Private Eye used to call The Daily Telegraph the "Daily Torygraph". It was not an unfair description. When I was a leader writer on the newspaper 25 years ago, one would sometimes find Tory ministers such as Willie Whitelaw or Jim Prior chewing the cud with the editor, Bill Deedes, over a glass of whisky. There have been occasional differences over the years - the Telegraph was not very keen on Ted Heath around 1974 - but by and large the relationship has been harmonious.
Not any longer. The Cam-eroons regard the Telegraph as the least sympathetic member of the right-wing press. Relations with the Daily Mail are, if not ecstatic, at least cordial. The Murdoch-owned Sun and Times have been cosying up to the Cameroons recently, even though they still support New Labour. But The Daily Telegraph, which used to be so loyal to the Tories that no one spent much time wondering how to butter it up, is regarded as unsupportive.
How could this be? One answer is Simon Heffer, who lays into David Cameron almost every time he sits down at his computer. To have such a man throw rotten cabbages at them at regular intervals from the platform of The Daily Telegraph is an entirely new experience for the Tories. Last week, when Lord Tebbit was suggesting at a Tory fringe meeting in Bournemouth that taxes should be cut, and that Britain should leave the European Union, there was a cross-looking, carrot-haired figure smouldering by his side. That's Heffer.
As I have mentioned before, he is close to my new hero Murdoch MacLennan, chief executive of the Telegraph Group. He has also become a rather unlikely pal of Guy Black, the man who handles Mr MacLennan's PR. However, the editor of The Daily Telegraph, who is rather unkindly known by staff as "Grandpa Bryant", is less of a fan of Mr Heffer's. In fact, John Bryant has been resisting a plan to make Heffer deputy editor (comment). That would be tantamount to having a political commissar foisted on you in post-revolutionary Russia.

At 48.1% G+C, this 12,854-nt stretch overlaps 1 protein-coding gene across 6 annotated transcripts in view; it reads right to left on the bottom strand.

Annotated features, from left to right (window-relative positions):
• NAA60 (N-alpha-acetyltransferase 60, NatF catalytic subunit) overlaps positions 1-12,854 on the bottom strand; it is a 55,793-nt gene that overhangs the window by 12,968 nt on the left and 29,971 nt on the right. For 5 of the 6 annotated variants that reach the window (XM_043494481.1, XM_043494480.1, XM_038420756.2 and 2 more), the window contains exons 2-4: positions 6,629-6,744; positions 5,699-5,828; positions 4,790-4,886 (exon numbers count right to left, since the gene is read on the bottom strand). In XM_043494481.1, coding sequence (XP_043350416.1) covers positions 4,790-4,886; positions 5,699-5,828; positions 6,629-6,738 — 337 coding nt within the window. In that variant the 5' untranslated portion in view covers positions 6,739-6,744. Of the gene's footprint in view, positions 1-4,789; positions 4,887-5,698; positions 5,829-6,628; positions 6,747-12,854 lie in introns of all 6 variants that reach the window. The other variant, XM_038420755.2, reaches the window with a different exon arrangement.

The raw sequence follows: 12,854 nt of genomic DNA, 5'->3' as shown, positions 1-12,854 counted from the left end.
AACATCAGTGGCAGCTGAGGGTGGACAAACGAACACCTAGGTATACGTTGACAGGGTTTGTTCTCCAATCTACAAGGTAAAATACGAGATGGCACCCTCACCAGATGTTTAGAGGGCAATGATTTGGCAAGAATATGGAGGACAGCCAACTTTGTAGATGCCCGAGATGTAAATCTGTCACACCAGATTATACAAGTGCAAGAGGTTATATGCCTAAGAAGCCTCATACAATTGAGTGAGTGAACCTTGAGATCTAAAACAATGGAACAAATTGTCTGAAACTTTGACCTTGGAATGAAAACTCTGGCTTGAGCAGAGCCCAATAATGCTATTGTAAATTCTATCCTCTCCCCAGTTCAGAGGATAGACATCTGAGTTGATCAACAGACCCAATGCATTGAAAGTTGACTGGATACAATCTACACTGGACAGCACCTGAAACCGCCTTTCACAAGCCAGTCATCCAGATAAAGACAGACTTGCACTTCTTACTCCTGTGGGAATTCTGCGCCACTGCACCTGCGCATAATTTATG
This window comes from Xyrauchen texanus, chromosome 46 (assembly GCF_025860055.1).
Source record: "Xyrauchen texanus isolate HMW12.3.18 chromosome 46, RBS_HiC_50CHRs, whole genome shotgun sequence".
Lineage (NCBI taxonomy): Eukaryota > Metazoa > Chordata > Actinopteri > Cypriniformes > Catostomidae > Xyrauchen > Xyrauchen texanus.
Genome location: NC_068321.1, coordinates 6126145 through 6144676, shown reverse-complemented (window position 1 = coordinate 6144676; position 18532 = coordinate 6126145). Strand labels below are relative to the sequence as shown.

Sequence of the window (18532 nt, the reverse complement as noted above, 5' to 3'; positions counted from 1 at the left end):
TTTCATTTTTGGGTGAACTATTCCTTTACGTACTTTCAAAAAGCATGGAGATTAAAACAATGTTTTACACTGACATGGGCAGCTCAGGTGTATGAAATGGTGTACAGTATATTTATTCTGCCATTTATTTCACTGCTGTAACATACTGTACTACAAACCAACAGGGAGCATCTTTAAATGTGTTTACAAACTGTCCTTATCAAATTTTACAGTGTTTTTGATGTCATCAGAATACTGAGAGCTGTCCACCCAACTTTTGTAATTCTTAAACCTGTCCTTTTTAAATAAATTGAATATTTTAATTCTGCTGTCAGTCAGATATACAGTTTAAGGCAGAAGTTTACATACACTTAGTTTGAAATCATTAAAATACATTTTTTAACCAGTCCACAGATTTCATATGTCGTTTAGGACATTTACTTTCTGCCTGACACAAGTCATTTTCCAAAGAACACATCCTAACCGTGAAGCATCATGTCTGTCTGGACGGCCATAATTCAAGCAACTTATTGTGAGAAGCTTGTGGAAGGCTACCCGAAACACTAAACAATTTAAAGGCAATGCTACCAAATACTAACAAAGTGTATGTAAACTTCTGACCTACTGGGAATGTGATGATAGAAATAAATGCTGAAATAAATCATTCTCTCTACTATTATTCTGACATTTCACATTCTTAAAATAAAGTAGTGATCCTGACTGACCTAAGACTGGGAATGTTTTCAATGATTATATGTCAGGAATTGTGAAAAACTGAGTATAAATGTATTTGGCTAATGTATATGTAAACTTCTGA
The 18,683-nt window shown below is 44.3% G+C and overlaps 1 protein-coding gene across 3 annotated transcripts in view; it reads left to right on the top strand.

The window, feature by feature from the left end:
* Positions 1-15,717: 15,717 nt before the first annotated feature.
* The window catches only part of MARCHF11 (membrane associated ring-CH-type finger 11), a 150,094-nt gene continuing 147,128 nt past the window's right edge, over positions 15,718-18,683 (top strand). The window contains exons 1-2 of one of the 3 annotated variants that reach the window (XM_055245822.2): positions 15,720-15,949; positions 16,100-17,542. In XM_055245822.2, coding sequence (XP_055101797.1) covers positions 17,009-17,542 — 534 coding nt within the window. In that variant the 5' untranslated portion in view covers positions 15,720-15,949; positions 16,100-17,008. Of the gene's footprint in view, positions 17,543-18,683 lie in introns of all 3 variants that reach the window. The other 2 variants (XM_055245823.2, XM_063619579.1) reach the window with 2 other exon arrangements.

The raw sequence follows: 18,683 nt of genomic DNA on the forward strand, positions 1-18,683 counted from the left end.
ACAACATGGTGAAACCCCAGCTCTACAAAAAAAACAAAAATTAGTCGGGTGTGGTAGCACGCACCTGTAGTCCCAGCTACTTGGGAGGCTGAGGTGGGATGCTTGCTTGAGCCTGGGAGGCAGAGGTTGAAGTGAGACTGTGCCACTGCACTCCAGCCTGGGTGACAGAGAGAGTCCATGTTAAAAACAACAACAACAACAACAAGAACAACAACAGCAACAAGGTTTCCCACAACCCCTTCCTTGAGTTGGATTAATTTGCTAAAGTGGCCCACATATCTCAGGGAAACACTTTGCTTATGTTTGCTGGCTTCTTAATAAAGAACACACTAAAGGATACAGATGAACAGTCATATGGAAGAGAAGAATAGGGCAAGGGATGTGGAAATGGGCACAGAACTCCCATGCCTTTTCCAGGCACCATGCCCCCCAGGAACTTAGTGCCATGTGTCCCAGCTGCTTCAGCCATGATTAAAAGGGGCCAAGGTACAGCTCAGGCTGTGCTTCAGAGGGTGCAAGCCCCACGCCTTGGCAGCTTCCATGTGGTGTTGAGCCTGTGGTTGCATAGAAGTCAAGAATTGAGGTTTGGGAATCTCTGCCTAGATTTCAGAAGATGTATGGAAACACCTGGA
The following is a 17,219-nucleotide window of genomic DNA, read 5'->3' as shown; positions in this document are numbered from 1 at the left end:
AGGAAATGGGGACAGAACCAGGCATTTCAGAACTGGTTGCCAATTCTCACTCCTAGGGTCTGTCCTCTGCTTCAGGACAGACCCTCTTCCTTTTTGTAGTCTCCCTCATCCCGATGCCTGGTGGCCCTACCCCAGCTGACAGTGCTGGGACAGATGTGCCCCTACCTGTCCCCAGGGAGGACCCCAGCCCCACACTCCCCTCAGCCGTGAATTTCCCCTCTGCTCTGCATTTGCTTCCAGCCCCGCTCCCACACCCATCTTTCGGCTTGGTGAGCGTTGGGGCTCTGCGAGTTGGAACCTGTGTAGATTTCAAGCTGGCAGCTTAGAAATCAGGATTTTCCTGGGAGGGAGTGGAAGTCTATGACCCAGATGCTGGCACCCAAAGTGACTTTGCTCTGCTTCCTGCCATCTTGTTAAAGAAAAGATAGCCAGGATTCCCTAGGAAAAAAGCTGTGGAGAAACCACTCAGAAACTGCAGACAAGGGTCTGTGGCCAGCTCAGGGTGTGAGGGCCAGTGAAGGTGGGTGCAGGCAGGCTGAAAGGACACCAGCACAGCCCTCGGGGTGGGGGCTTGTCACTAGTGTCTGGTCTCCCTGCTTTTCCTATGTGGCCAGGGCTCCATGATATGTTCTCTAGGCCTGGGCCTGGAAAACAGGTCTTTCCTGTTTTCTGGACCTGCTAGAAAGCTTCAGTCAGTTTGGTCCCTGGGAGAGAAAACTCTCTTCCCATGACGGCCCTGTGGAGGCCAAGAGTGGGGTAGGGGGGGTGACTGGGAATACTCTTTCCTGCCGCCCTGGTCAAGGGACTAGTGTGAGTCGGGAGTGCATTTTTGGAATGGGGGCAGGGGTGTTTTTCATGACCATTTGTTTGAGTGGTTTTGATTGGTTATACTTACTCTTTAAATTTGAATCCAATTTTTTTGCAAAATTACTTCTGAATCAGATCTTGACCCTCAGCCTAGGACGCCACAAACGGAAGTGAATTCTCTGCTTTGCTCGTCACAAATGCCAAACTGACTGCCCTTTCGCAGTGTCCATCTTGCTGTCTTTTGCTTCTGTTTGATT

The mild and reasonable Mr Bryant is a natural Cameroon, and one may therefore wonder why relations between the Tories and The Daily Telegraph are so poor. The answer, to adapt David Cameron's three letters NHS, is these three words: MacLennan, Heffer and Black. Not surprisingly, the Cameroons are a little perplexed. They are unsure whose hand - or hands - are on the tiller. At a party given by the Tory Party leader at Bournemouth last week in honour of the American presidential hopeful Senator John McCain, Rupert Murdoch's News International and the Daily Mail were well represented, but there was no senior figure from The Daily Telegraph.
The Cameroons are also appalled by Daniel Hannan, a brilliant if slightly wild Eurosceptic Tory MEP who pens occasional leaders for The Daily Telegraph. Mr Hannan writes things about the Tories which, if they came from his own mouth, might lead to his immediate defenestration, if not evisceration, at the hands of vengeful Cameroons.
Mr Bryant should not be wholly underestimated. He pursues his goals quietly and determinedly. Last week, The Daily Telegraph's leader column was quite nice about Mr Cameron's speech, which had been calculated to enrage the Tory right. If Mr Bryant manages to see off the plan to appoint Mr Heffer to the post of deputy editor (comment), he may continue to burn a slightly crumbling candle for Mr Cameron.